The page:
Computer Section

The members of this section should be familiar with the WinID Computer System. The completed post mortem and ante mortem dental charts are entered into the system utilizing a two-person team of at least one dentist. It is extremely important that all information going into the system be re-checked as an error could hamper the identification process.

This section should have both the software and hardware for the situation already pre-arranged and works in conjunction with the Comparison Unit which will enter a completed ante mortem record to be compared to the post mortem data base. However every incident team must adapt. At the WTC Disaster, the opposite occurred. The post mortem record was compared to the ante mortem data base as the recovery of victims took several months.

When a possible identification is found, the complete packet containing the post mortem dental charts, radiographs and photographs are then compared to the complete ante mortem record base.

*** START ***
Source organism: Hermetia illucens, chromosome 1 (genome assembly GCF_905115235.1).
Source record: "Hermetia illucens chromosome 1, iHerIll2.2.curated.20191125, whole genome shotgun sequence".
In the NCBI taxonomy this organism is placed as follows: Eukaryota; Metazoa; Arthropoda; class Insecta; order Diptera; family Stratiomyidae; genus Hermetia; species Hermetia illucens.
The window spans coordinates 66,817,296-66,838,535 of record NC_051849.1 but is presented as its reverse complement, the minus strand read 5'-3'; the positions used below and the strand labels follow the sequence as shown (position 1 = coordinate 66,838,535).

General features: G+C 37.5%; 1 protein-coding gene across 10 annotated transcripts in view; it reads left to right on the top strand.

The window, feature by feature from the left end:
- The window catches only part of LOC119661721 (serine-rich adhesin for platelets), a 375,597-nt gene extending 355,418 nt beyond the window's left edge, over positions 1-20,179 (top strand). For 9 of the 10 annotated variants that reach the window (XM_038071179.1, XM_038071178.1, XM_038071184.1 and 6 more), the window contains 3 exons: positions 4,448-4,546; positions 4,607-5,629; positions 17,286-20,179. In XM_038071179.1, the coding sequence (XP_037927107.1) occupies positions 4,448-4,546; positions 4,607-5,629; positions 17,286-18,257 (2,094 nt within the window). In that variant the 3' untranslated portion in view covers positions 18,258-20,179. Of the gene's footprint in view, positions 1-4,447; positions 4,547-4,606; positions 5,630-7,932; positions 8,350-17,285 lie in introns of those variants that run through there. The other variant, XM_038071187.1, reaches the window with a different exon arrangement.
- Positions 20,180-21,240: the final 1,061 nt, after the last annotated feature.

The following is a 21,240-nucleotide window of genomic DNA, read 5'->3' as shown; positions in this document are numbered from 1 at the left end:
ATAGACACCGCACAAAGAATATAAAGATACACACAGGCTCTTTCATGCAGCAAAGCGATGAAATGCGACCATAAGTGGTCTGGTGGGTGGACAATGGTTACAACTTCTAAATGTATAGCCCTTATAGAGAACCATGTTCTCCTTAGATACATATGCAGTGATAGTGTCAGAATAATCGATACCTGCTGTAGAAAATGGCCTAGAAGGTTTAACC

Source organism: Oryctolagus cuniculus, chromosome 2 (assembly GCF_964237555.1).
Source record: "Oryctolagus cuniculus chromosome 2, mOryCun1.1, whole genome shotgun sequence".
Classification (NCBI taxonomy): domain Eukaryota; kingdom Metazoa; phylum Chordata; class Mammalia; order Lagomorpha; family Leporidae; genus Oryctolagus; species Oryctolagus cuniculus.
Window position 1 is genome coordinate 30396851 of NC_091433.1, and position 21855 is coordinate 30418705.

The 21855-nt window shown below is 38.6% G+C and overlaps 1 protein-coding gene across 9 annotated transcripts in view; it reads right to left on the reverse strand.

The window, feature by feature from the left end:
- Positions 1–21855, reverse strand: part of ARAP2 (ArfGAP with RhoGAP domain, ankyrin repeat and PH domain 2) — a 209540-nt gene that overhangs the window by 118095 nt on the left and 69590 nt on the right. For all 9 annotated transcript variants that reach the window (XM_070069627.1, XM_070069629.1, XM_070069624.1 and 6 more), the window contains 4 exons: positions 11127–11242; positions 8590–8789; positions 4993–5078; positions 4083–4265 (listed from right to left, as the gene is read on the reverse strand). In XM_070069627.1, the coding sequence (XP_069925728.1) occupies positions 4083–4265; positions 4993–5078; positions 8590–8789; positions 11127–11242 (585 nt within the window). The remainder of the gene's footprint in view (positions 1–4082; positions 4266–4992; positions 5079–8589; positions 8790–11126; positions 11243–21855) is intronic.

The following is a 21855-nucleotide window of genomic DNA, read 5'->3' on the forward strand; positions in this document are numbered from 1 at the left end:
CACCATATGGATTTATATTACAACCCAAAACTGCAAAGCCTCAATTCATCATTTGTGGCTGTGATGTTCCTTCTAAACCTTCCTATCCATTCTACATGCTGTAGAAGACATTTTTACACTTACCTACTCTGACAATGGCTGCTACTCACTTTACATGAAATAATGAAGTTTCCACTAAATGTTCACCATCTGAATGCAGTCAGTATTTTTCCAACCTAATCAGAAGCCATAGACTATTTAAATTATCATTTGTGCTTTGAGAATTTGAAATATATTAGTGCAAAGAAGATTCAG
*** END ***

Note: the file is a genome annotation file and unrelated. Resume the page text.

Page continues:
The Comparison Team has a Team Leader, who works closely with the Section Leader (ante mortem and post mortem computer) and they will then re-evaluate the findings. If it is a positive identification, the identification form is completed, signed, and taken to the Medical Examiner/Coroner’s representative to make any announcement concerning the identification.

Dental section members will never make any comments on the identification of a victim. In some situations under the direction of the Medical Examiner/Coroner, the Team leader may meet with the press and/or families of the victims to explain the dental identification process.

The Dental Identification process is accurate, efficient and cost effective. It has been used successfully in disaster situations ranging from natural disasters, aircraft mishaps to explosions and building fires. The availability of good accurate ante mortem dental records (those same clinical records we all have of our patients in the office) are most prevalent in the United States, Canada and most Western countries. Many other countries do not have this data base to work from, making dental identification extremely difficult if not impossible.

Debriefing

Following a mass fatality situation, debriefing sessions should be held with the entire team and also with individual team members. A psychologist should be available at the site and during these discussions to help with any problems.